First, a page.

My blog is called 'baking = love', but it could easily have been 'food = love'. Whenever a friend or loved one is unwell or going through a tough time, I can't help but want to make something to take over to them. Usually I bake something sweet but I also like making dumplings to send as part of the care package.
Why dumplings? Well, everyone likes dumplings, right? Not only are they delicious and nutritious, they're a meal in one, with carb, veges and meat all in one little package. They're also something just a little bit special. Something you wouldn't normally get to eat at home.
Practical reasons aside, these dumplings also have a special meaning for me.
The recipe was taught to me by an auntie* who came and helped us out when Dad passed away. When all the visitors had gone and friends and relos went back to their normal lives, we were still shell shocked and left trying to work out how to deal with life without Dad. Auntie came in, helped us tidy and sort out our house, cooked us dinner and taught me some of her signature dishes. She taught me how to make dumplings to keep in the freezer so that when I got home late from uni I could have dinner on the table in a jiffy. She was our guardian angel during that time. There's no way I could ever repay her for her kindness and thoughtfulness. So instead, I am paying it forward, with dumplings.
Auntie taught me to make the wrappers from scratch but it's pretty laborious and you can buy great dumpling wrappers at asian grocery stores these days so I don't bother. Look out for the wrappers that are round and white (as opposed to the yellow wanton ones) and usually say on the packaging Gao zi, Gow gee, Jiaozi, or Gyoza. The recipe might look like a lot of prep but once you get going you can churn out heaps of these puppies in one setting and put them in the freezer and you could have dinner from freezer to belly in around 10 minutes.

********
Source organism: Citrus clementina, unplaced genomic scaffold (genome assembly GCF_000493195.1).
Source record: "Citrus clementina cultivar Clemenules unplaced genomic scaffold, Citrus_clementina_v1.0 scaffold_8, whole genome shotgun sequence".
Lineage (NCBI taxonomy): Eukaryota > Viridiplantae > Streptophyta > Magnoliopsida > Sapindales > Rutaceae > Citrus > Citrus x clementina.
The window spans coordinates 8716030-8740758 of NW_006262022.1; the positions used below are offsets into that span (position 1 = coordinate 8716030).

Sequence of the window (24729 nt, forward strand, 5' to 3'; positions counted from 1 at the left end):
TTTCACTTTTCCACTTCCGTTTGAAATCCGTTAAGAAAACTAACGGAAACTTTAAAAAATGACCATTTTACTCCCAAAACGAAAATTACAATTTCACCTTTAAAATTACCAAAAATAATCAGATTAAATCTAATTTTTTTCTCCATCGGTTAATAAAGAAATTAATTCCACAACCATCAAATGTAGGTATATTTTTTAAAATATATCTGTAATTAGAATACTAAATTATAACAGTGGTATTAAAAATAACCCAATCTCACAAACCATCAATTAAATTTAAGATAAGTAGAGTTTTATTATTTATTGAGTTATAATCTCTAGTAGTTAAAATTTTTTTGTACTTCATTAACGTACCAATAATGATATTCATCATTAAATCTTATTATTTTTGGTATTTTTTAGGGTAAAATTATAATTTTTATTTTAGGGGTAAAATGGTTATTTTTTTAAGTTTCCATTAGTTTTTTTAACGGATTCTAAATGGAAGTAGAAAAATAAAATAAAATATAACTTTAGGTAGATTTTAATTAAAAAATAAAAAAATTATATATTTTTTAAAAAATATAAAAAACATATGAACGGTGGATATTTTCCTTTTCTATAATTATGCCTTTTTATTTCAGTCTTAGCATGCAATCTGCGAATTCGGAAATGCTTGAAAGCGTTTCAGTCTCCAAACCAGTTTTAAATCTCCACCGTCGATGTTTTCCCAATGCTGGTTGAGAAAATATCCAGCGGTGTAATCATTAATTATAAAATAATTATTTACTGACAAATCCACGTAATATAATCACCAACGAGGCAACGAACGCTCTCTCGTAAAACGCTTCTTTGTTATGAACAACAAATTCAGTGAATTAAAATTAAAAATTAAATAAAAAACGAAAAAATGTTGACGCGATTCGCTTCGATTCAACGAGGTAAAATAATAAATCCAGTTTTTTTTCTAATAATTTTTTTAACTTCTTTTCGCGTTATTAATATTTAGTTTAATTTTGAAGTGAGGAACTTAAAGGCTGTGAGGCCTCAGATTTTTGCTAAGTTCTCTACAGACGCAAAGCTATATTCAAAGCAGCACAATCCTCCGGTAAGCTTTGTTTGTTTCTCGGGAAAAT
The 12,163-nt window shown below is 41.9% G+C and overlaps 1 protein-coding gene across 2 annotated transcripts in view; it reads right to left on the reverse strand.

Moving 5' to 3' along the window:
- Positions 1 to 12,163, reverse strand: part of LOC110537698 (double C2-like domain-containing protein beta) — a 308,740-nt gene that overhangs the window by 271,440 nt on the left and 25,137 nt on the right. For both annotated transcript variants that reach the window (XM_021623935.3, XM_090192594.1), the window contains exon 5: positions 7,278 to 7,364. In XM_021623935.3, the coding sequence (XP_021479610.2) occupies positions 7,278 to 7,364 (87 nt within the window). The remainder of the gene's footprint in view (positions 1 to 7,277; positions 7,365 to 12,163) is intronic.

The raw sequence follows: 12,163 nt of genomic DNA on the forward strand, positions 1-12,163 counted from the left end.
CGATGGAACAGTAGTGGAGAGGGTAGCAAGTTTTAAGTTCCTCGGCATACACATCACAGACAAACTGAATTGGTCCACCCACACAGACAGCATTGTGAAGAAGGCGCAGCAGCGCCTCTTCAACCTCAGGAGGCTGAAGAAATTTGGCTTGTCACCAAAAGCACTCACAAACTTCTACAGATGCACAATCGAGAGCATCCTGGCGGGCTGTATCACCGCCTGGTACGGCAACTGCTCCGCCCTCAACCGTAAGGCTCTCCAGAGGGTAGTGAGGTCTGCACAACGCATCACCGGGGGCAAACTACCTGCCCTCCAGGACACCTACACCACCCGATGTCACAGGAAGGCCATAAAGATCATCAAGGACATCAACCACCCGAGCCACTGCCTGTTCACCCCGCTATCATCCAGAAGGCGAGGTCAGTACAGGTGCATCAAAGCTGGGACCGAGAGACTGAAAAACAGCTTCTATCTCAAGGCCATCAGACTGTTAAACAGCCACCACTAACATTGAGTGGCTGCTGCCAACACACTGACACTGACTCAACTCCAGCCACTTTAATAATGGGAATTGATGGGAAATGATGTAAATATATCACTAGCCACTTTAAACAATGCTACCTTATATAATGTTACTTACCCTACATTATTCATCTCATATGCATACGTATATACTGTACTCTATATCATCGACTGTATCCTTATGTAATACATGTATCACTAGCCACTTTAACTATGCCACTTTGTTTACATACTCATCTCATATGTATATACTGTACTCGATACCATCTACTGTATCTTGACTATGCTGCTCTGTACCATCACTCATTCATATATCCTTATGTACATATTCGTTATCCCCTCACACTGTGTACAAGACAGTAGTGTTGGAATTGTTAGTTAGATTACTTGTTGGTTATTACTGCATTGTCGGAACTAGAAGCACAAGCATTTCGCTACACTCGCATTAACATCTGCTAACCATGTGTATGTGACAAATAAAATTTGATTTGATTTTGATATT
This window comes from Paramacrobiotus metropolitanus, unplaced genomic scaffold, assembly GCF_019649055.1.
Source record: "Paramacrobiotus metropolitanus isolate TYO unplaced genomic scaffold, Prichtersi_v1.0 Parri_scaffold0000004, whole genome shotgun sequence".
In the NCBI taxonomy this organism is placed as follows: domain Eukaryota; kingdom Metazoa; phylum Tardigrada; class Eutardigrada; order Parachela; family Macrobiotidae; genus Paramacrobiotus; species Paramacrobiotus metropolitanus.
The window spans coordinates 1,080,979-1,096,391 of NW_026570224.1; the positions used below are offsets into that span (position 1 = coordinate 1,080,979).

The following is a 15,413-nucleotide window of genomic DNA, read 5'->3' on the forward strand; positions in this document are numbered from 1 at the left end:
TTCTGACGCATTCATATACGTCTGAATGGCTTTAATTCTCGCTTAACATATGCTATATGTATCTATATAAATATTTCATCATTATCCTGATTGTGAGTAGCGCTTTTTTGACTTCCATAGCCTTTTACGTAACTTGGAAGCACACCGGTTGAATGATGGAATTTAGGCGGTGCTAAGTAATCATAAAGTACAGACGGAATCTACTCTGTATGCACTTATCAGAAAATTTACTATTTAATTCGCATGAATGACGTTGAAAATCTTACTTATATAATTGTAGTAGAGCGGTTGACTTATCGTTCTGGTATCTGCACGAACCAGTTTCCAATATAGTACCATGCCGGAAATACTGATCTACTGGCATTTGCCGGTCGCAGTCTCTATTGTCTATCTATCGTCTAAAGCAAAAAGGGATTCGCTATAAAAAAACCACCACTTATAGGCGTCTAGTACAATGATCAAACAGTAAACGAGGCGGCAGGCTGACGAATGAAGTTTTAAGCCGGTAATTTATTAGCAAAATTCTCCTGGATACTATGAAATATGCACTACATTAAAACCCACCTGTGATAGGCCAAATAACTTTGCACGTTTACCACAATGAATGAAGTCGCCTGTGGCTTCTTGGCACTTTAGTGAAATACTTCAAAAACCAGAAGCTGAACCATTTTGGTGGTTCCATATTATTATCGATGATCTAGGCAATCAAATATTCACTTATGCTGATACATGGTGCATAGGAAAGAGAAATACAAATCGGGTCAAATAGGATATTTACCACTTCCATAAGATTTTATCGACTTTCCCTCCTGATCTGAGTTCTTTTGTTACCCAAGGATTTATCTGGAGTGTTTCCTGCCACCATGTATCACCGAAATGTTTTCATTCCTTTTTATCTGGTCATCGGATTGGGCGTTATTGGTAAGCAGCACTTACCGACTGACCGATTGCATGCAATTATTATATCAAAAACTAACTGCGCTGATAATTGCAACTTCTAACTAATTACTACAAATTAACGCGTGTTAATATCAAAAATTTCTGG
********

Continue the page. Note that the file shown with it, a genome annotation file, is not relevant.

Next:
Pork, ginger and chinese cabbage dumplings
makes around 50 dumplings or 1 whole packet of wrappers
500 g pork mince (you can substitute a portion with chicken mince or minced prawns)
about 6 leaves wong ah bok aka chinese cabbage or napa cabbage
1 Tablespoon grated ginger
3 spring onions finely minced
2 Tablespoons soy sauce
1 Tablespoon Shaoxing wine
1 Tablespoon cornflour
2 teaspoons sugar
1/2 teaspoon chicken bouillon powder (optional)
1 teaspoons sesame oil
dash of white pepper
1/2 cup chicken stock + 1/2 teaspoon gelatine (optional)
1. Heat the stock in a saucepan till hot. Add 1/2 teaspoon gelatine and stir until dissolved. Pour on to a deep plate and refrigerate when cool until set. It will take around an hour to set.
2. To prepare the chinese cabbage, wash the leaves then cut away the white stem leaving the light green crinkled leaves. Stack about 2 or 3 leaves on top of each other, cut the leaf in half length wise then cut into fine strips. Cut the strips to around 1 inch long. Put the lettuce into a colander and sprinkle over with 2 Tablespoons salt. Mix through and let the liquid drain out for around 20 minutes while you prepare the other ingredients.